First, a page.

Sitting in the low light of The Cubbyhole, things are different. Having played there two times prior, the crowd is normally packed into the coffeehouse like the toilet paper on the shelves where I work. Instead, it’s a light population of college hipsters, washed up bar band types, and the occasional diamond-in-the-rust musician. Also, the mood is more tense; hosts Sadler and Jools (imagine a coffeehouse version of Captain and Tennille, but much better) are wearing faces of stress, which immediately catches my attention. Did I start my tour off on a rough night?

Signed up at slot number 7, I had the opportunity to listen to six acts before I hit the stage. The menu of musicians was eclectic as usual; resident maniac Eric D attempted his best Jimi Hendrix impression, Cubbyhole owner Lee Brown blew away minds with his cryptic poetry, and Herman the Walrus brought whimsy to the often dark coffeehouse environment. If there is any reason to go to the Cubbyhole on a Tuesday night, the diverse assembly of musicians should be motivating, along with the killer vanilla chai.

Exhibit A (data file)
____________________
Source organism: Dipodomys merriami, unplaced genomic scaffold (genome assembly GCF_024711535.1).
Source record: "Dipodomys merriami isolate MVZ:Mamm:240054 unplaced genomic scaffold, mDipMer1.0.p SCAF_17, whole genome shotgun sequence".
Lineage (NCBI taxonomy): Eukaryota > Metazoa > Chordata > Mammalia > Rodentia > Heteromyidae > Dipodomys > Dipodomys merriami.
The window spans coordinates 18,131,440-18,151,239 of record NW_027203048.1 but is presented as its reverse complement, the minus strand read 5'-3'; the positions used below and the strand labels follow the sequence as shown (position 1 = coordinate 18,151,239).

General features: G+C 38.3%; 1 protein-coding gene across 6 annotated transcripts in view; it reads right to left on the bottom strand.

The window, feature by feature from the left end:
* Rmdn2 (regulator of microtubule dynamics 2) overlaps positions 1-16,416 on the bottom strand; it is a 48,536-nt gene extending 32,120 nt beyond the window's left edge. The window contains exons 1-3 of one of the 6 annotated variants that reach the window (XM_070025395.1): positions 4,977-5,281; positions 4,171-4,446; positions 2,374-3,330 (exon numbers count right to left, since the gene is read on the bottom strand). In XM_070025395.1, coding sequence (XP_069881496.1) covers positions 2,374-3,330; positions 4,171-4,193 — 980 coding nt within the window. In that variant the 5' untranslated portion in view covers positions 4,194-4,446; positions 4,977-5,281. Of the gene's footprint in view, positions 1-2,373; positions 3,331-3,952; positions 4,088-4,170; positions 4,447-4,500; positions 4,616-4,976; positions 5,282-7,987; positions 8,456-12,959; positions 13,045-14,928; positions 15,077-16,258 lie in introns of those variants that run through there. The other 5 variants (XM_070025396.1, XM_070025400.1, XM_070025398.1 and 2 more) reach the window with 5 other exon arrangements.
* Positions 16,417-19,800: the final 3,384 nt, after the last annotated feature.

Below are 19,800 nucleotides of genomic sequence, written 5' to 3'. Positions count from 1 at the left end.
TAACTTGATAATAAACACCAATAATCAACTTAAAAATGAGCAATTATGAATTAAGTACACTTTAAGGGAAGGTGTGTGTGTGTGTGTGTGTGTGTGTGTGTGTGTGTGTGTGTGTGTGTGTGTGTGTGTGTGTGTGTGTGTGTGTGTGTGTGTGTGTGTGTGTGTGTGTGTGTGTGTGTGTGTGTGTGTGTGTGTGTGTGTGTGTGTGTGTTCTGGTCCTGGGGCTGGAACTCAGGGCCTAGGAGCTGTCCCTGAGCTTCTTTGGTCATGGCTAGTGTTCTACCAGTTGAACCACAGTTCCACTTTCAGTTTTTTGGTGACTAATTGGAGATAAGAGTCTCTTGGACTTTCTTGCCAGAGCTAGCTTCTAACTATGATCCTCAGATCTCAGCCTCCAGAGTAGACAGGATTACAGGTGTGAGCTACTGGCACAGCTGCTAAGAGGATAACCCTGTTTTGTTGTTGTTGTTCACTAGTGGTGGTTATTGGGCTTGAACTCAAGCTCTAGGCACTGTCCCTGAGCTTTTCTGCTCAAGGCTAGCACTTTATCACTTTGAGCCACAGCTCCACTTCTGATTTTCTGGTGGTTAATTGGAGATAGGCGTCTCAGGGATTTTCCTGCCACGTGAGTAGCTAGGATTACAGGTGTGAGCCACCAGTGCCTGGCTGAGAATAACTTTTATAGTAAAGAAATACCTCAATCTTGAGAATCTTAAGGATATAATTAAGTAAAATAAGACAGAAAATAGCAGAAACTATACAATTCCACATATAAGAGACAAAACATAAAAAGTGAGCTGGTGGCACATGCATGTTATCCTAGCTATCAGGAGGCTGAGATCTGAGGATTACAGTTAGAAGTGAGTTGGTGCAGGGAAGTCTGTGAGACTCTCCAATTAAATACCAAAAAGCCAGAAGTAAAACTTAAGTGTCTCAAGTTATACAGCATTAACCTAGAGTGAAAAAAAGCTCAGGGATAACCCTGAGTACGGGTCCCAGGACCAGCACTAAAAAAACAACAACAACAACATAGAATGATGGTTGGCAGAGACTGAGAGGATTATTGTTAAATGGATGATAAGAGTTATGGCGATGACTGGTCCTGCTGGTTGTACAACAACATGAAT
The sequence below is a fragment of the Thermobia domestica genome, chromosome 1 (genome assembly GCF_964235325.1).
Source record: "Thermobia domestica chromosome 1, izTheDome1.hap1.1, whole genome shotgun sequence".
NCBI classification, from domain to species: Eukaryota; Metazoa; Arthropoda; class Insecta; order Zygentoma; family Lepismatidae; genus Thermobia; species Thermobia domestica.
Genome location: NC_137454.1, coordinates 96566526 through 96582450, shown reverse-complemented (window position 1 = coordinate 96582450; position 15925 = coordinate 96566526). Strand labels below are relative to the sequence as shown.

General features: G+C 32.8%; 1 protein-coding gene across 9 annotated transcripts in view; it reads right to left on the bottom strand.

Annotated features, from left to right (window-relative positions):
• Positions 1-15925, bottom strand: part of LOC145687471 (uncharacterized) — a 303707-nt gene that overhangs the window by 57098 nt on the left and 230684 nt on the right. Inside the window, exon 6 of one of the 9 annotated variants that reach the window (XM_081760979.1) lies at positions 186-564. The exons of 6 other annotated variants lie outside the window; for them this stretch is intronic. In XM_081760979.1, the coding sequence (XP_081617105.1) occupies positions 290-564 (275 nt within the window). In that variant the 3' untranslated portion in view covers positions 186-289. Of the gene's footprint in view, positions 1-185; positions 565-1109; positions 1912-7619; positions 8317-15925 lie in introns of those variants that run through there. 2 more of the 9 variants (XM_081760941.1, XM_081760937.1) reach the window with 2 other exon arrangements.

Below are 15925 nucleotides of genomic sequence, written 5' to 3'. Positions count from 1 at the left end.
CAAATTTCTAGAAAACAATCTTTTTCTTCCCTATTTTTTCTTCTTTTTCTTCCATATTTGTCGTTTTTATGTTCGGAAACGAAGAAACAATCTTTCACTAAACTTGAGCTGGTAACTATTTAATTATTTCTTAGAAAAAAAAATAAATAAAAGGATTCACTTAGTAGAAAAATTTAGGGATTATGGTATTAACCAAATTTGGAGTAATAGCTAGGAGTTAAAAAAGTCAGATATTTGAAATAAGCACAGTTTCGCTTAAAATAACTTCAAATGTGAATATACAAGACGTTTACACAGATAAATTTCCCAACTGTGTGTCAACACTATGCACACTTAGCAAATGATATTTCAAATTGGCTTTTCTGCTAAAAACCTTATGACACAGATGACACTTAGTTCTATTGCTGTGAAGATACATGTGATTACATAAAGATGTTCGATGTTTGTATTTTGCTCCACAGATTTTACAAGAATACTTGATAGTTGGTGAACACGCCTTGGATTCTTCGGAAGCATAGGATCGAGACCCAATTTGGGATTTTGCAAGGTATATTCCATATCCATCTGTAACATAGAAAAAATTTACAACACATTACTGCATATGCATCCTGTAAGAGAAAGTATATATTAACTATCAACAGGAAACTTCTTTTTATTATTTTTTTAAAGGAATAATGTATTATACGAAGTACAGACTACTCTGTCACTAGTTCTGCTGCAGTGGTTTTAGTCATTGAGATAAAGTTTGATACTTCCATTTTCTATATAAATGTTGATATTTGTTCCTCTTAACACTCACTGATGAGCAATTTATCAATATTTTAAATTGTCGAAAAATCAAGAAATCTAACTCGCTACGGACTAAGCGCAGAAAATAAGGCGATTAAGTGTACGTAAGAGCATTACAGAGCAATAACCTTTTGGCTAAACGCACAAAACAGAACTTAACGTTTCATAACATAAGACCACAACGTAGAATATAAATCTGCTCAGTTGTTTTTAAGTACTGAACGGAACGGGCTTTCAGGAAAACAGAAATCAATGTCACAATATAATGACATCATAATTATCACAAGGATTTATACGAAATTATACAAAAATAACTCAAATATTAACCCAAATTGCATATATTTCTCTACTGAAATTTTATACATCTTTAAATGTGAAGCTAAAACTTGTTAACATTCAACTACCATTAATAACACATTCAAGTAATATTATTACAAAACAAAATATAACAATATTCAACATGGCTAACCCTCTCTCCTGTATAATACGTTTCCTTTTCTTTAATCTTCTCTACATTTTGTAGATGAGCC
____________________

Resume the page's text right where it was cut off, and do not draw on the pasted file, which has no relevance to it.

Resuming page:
Finally, it was my turn. With my guitar tuned and lyrics memorized, I was ready to unleash my acoustic fury. The result? An awkward performance of the poppy original song “Alcoholic” not knowing there was a legit alcoholic in the crowd (he let me know post-song) going over the two-song limit by unleashing a third number (the U2-inspired “Tied to Your Cedar of Lebanon”) out of sheer enthusiasm, and, by far the worst, breaking the unsung rule of “Never promote another Open Mike Night at an Open Mike Night,” which I was informed of when I tried to promote my upcoming performances on stage.